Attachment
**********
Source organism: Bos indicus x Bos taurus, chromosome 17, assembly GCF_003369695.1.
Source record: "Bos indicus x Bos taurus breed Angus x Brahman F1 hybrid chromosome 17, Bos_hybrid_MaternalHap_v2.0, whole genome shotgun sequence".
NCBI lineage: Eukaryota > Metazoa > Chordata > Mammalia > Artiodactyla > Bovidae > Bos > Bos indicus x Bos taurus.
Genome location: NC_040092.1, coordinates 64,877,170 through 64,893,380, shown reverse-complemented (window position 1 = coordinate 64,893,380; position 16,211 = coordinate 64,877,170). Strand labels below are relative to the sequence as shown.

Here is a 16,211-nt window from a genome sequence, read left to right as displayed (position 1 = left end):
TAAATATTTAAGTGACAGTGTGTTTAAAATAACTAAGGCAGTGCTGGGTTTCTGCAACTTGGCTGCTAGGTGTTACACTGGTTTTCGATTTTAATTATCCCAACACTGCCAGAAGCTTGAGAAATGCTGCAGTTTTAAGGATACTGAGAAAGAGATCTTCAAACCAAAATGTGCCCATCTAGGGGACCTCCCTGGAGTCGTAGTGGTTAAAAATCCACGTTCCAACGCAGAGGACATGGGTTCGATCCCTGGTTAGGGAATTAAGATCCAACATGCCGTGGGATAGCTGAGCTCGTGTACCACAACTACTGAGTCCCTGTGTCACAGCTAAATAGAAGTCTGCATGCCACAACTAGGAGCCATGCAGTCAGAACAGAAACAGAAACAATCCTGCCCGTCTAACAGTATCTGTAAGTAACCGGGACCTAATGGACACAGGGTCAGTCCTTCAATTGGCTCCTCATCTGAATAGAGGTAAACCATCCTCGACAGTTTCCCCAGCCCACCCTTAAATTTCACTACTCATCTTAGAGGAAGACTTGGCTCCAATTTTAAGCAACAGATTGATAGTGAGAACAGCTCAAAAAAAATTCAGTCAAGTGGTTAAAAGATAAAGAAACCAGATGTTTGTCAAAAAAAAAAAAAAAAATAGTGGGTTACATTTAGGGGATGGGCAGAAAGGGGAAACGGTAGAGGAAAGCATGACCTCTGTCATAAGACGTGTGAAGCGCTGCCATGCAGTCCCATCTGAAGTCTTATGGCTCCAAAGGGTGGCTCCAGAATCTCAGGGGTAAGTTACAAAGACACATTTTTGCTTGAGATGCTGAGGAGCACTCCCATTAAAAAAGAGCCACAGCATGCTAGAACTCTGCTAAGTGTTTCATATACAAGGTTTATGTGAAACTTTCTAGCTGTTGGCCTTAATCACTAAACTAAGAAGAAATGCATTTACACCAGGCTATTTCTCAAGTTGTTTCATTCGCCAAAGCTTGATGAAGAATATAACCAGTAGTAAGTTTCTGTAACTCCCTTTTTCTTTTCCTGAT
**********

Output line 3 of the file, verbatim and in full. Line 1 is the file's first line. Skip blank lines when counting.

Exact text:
NCBI lineage: Eukaryota > Metazoa > Chordata > Mammalia > Artiodactyla > Bovidae > Bos > Bos indicus x Bos taurus.